[QODLink]
Europe

Italian navy saves hundreds off Sicily coast

Crews have rescued more than 1,000 people after boatloads of migrants were spotted floundering in the Mediterranean Sea.

Last updated: 04 Jan 2014 02:20
Email Article
Print Article
Share article
Send Feedback

Italian and Maltese rescuers have saved more than 1,000 migrants in rough seas off Sicily since Thursday, authorities revealed.

The update on Friday came a day after navy helicopters spotted four migrant boats struggling to stay afloat in the Mediterranean Sea, as the immigration crisis that killed hundreds in shipwrecks in 2013 showed no signs of letting up in the new year.

The 823 men, women and children rescued from the four vessels were from countries including Egypt, Pakistan, Iraq and Tunisia.

In an earlier, separate operation, the navy rescued 233 migrants from Eritrea, Nigeria, Somalia, Zambia, Mali and Pakistan and took them to a port on Sicily's eastern coast.

The first boat was first sighted by a navy helicopter on Wednesday night as it ran into difficulty off the southern island of Lampedusa. The fiberglass vessel was packed to overflowing as it tried to cross the Mediterranean waters near Lampedusa, south of Sicily.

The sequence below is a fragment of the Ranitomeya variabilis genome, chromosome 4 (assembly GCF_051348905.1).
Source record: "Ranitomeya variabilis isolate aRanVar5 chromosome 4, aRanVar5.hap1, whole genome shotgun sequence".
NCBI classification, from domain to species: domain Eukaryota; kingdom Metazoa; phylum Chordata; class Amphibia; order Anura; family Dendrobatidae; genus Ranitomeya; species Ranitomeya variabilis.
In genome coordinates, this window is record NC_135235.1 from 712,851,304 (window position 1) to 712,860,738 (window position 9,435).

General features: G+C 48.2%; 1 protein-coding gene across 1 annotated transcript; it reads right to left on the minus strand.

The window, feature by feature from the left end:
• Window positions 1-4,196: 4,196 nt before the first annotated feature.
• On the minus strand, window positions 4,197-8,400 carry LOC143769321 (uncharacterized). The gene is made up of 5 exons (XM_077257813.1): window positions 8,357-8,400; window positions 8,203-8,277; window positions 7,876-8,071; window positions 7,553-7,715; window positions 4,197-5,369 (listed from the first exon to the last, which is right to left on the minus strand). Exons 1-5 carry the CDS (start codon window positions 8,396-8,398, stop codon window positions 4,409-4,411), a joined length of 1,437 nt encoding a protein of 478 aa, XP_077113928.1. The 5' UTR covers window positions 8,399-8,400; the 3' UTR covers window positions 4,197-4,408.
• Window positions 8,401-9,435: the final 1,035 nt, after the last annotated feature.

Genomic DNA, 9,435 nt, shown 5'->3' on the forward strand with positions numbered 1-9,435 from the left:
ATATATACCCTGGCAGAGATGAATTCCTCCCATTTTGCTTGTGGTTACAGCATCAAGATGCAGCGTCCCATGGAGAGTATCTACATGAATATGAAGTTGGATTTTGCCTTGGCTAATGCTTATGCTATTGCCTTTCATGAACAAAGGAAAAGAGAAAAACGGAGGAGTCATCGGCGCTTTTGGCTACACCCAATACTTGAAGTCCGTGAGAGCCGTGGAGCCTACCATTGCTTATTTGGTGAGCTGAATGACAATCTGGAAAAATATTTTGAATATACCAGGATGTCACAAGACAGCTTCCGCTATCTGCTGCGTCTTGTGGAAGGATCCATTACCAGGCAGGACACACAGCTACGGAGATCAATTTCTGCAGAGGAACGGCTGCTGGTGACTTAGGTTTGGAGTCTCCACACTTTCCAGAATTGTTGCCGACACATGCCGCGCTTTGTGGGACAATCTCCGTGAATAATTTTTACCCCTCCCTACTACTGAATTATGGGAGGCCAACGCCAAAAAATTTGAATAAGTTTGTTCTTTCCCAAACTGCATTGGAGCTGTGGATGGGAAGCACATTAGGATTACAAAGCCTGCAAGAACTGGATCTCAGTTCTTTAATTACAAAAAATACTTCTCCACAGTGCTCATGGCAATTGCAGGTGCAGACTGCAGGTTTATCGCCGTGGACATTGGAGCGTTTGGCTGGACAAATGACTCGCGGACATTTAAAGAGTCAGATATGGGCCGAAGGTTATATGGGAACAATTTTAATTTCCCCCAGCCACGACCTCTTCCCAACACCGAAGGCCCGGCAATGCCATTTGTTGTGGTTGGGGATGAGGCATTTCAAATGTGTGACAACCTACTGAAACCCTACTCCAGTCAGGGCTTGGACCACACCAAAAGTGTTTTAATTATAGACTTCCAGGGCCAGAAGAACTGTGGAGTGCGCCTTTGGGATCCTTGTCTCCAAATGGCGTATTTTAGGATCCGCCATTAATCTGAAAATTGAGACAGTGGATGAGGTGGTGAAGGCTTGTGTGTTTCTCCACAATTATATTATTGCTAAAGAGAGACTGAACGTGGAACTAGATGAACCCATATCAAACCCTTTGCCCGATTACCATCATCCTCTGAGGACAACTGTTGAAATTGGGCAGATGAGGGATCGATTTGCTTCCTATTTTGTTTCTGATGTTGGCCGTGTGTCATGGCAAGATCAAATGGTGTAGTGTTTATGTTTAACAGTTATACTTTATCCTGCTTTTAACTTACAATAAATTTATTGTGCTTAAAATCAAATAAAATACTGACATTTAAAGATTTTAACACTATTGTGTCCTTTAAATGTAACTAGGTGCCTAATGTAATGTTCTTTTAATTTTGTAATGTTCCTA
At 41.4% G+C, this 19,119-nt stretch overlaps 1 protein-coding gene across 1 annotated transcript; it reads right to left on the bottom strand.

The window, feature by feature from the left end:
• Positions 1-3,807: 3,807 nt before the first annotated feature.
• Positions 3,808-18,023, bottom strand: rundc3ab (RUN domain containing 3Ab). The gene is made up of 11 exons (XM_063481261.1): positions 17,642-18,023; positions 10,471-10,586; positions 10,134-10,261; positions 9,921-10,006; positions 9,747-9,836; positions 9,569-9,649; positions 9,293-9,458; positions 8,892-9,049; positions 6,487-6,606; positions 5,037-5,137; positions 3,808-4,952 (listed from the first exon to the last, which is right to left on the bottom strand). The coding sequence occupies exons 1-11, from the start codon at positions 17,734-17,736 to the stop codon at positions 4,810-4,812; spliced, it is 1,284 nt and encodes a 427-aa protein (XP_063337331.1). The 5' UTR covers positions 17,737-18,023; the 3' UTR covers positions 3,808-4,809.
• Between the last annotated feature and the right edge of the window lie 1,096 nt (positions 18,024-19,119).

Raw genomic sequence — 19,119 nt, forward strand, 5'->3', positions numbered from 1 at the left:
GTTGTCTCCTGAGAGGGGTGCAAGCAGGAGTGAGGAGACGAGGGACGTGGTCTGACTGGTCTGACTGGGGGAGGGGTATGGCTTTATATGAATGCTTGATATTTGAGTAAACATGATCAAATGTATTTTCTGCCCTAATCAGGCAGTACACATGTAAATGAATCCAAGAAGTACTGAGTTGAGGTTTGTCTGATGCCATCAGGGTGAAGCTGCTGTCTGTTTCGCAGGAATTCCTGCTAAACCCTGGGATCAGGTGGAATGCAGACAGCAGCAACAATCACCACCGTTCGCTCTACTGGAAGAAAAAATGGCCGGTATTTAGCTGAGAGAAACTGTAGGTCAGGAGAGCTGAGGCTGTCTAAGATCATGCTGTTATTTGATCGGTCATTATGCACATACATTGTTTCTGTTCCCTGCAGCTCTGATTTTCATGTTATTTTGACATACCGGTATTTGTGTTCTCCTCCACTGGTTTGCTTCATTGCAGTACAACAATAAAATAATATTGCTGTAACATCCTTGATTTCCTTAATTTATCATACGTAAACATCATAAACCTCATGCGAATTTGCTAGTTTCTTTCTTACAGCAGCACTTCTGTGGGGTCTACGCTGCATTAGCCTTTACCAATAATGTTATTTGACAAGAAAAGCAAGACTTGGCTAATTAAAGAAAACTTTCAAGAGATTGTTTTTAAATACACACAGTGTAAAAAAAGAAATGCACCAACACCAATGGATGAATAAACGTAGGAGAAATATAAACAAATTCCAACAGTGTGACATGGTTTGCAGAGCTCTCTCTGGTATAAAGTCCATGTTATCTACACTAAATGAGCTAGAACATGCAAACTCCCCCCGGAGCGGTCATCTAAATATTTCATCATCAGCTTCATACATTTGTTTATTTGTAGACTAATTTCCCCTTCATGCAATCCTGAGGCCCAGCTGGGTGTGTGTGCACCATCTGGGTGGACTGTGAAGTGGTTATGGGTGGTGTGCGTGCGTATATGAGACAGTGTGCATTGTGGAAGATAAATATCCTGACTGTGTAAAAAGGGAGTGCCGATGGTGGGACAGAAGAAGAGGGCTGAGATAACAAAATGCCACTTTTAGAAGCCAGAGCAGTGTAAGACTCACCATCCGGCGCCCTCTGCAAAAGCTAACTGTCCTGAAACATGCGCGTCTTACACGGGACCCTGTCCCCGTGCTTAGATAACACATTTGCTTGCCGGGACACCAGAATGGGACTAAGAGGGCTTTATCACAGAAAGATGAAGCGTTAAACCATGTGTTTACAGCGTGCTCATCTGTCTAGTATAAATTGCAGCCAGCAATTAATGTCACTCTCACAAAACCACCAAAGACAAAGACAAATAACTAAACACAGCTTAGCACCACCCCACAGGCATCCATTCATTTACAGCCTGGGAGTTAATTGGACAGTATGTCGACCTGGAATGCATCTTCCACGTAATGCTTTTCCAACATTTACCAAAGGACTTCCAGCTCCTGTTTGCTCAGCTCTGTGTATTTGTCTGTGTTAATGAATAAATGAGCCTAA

Italy sea arrivals triple

Each year, thousands of migrants and refugees attempt risky voyages across the Mediterranean in unseaworthy boats, and hundreds die en route.

Sea arrivals to Italy from Northern Africa more than tripled in 2013, fuelled by refugees from Syria's civil war and
political strife in the Horn of Africa.

Figures from the Italian Interior Ministry show about 25,000 migrants arrived by boat in 2013, with 10,000 of them fleeing conflict in Syria.

In October, 366 Eritreans drowned in a shipwreck near the shore of the Italian island of Lampedusa.

246

Source:
Agencies
Email Article
Print Article
Share article
Send Feedback
Featured on Al Jazeera
Western fighters have streamed into the Middle East to help 'liberate' Arab countries such as Syria and Libya.
The Pakistani government is proposing reform of the nation's madrassas, which are accused of fostering terrorism.
Weaving and handicrafts are being re-taught to a younger generation of Iraqi Kurds, but not without challenges.
The author argues that in the new economy, it's people, not skills or majors, that have lost value.
Featured
After years of rapid growth, Argentina is bracing for another economic crisis as inflation eats up purchasing power.
Deaths of 13 Sherpas in Nepal has shone a light on dangerous working conditions in the Everest-climbing industry.
Al Jazeera investigation uncovers allegations of beatings and rape in Kenya's ongoing anti-terrorism operation.
Incumbent Joyce Banda has a narrow lead, but anything is possible in Malawi's May 20 elections.
Western fighters have streamed into the Middle East to help 'liberate' Arab countries such as Syria and Libya.
join our mailing list